The Supreme Court’s pronouncement that employers may contractually restrict or limit the availability of class actions is an important additional benefit that may tip the scales in favor of utilizing arbitration for employers who previously decided against such a dispute resolution mechanism
What Should Employers Do?
Although AT&T Mobility was not in the employment context, its reasoning should be fully applicable to class waivers of employment-related disputes. As a result of the Stolt-Nielson and AT&T Mobility decisions:
- Those employers that enter into arbitration agreements with their employees should include class arbitration waivers in their agreements. By way of example only, such a provision could provide in words or in substance that “[a]ny claims filed by the parties in arbitration must be brought in the parties’ individual capacity and not as a plaintiff or class member in any purported class, collective or representative proceeding.” Doing so will substantially reduce the risk that class claims will be adjudicated by an arbitrator and the likelihood of the employer being subject to employment-related class claims in a judicial action.
- Employers who do not currently utilize arbitration for dispute resolution with their employees should reconsider whether they should do so. Many employers do not utilize arbitration because of their belief that arbitration is inconsistent with their cultures or due to certain drawbacks of arbitration, such as (i) the willingness of certain arbitrators to ignore the law and do “equity;” (ii) the virtual elimination of any effective appeal procedure; (iii) a potential increase in employee claims due to the relative ease of commencing an arbitration proceeding compared to a court proceeding; and (iv) the risk that an arbitrator will “split the baby” when issuing an award. The benefits of arbitration include (i) lower cost in terms of both dollars and expenditure of time; (ii) increased flexibility in scheduling discovery and hearing dates; (iii) a reduced chance of excessive awards often associated with juries; and (iv) less publicity. The Supreme Court’s pronouncement that employers may contractually restrict or limit the availability of class actions is an important additional benefit that may tip the scales in favor of utilizing arbitration for employers who previously decided against such a dispute resolution mechanism.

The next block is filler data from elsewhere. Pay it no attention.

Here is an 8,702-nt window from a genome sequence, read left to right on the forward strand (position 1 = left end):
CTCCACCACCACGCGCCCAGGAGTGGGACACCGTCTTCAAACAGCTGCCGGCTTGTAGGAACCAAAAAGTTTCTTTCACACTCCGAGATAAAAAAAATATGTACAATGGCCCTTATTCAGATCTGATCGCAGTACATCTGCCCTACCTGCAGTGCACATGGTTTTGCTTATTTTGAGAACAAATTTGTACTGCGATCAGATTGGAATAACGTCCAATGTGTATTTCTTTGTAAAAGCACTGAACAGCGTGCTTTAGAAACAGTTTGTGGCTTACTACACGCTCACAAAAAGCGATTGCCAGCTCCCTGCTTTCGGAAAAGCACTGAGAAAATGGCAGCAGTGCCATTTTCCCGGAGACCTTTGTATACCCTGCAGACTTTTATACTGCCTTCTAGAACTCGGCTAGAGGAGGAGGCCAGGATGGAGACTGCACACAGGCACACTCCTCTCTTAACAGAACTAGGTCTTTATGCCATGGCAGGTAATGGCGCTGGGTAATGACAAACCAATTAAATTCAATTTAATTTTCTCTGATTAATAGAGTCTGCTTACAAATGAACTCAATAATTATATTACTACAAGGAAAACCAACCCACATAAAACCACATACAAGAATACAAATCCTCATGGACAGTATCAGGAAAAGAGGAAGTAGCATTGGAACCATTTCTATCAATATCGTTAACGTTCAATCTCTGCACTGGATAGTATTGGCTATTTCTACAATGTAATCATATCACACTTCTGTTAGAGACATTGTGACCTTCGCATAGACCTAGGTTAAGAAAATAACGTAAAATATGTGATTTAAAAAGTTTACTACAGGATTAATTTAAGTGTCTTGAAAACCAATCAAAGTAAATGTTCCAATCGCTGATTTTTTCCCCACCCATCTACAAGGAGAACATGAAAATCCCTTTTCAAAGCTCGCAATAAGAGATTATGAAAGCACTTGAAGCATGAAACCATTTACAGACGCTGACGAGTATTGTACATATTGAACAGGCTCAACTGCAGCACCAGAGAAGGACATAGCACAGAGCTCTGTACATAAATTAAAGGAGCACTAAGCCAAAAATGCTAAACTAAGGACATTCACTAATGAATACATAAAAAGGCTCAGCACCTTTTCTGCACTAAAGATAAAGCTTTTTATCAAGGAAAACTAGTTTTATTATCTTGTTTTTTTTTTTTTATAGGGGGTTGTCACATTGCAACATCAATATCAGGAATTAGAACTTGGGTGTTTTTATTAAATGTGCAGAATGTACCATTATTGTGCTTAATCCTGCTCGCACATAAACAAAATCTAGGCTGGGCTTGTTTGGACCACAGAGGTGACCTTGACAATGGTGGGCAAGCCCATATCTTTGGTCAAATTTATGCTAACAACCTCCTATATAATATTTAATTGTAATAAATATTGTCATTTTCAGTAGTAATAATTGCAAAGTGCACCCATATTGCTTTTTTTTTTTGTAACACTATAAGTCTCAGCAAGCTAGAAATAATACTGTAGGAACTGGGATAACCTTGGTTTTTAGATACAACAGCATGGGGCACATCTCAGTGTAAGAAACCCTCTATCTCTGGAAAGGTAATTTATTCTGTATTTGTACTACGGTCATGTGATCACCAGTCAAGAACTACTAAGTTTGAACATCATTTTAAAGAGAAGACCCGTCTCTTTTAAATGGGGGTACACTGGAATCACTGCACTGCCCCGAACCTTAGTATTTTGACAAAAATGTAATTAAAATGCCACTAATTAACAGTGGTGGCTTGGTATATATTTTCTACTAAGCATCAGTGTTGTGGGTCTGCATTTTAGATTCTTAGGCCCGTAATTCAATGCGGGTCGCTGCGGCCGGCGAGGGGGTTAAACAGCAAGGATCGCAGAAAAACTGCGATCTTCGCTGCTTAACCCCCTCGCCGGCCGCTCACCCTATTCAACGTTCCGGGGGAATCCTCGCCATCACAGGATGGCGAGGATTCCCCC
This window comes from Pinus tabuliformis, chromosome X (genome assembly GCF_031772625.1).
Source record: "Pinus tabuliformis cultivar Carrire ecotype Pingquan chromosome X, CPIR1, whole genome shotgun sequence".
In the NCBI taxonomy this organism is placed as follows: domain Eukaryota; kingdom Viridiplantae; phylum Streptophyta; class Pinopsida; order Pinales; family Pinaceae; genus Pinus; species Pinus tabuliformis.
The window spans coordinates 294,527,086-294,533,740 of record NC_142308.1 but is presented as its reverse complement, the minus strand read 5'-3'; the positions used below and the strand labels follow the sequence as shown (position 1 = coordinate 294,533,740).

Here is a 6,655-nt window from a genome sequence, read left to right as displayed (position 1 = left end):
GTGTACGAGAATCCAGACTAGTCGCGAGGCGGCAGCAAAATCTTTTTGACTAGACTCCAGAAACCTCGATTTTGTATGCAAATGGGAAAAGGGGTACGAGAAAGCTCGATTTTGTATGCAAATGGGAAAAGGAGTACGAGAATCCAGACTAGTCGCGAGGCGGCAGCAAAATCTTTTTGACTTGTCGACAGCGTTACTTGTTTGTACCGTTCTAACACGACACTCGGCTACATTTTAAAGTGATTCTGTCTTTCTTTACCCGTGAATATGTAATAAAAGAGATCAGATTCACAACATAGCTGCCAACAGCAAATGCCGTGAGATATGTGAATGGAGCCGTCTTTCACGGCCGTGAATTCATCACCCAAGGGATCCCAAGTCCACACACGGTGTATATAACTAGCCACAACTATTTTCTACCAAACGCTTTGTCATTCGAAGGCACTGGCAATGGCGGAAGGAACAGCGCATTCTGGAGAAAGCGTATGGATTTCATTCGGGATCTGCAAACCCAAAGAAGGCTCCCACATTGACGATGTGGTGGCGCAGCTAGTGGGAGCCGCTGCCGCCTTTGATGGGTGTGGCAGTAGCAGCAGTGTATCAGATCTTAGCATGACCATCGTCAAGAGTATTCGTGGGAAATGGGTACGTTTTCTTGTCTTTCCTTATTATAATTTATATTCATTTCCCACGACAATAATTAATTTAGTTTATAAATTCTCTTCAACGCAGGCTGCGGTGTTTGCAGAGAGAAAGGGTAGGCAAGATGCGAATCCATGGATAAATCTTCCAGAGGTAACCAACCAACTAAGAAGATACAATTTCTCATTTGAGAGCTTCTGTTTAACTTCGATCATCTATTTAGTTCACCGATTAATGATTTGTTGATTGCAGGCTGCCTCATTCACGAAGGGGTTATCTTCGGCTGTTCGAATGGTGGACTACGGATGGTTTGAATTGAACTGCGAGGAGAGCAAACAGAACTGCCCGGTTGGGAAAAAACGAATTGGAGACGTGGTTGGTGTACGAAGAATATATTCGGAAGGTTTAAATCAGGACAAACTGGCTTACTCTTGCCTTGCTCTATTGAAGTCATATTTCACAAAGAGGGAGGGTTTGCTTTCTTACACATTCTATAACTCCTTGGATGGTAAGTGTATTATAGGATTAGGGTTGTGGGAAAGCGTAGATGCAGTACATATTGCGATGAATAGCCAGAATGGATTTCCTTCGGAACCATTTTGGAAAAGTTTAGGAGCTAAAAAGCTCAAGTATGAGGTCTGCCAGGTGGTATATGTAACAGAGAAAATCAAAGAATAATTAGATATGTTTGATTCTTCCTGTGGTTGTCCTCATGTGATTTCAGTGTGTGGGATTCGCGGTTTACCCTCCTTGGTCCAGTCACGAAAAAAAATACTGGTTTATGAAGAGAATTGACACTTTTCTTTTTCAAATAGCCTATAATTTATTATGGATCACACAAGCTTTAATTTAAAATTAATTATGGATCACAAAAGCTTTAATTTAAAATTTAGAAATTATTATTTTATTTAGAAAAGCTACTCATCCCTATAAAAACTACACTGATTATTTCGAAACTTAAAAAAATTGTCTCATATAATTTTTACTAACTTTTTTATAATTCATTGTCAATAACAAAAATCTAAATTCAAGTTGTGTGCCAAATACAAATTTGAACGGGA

The Supreme Court’s support of class waivers does not end the story:
- Employees will continue to attack arbitration agreements on unconscionability grounds. Indeed, while not largely relied on by the Supreme Court in AT&T Mobility, the favorable pro-consumer elements of the company’s arbitration agreement likely played a significant role in the decision. While employers do not need to include all the favorable provisions AT&T Mobility did, they should beware of the following “red flag” provisions that increase the risk of challenges and judicial scrutiny: (i) provisions limiting the arbitrator’s ability to award remedies available in court; (ii) provisions shortening statutes of limitations; (iii) fee-shifting provisions requiring that attorneys’ fees must be awarded to the prevailing party; and (iv) clauses that forbid any court review of an arbitrator’s award.
- Another potential avenue of judicial attack posits that class action waivers may in certain circumstances interfere with substantive rights of employees. In Chen-Oster v. Goldman, Sachs & Co., ___ F. Supp. 2d ___, 2011 WL 1795297 (Apr. 28, 2011), motion for reconsideration denied, 2011 WL 2671813 (S.D.N.Y. July 7, 2011), the plaintiffs brought a putative class action alleging that their employer had engaged in a pattern of gender discrimination against its female professional employees in violation of Title VII. The defendants moved to stay the action with respect to one representative plaintiff and to compel arbitration of her individual claims on the basis of an arbitration clause in her employment agreement; the agreement was silent with respect to the availability of class arbitration. The court denied the defendants’ motion to compel arbitration, ruling that a consensus had formed among courts in the Southern District of New York that pattern or practice claims may not be brought by a single individual, but rather must be pursued by class action; the court ruled that compelling arbitration under such circumstances would thus interfere with the vindication of statutory rights.
- While Congressional action seems unlikely at the current time, regulatory agencies have or will likely be considering the issue of the use of class action waivers. This summer, the National Labor Relations Board invited the filing of amicus briefs with respect to the issue of whether an employer violates the National Labor Relations Act by requiring employees to sign an arbitration agreement prohibiting the consolidation of employment claims or using a class or collective action procedure to resolve them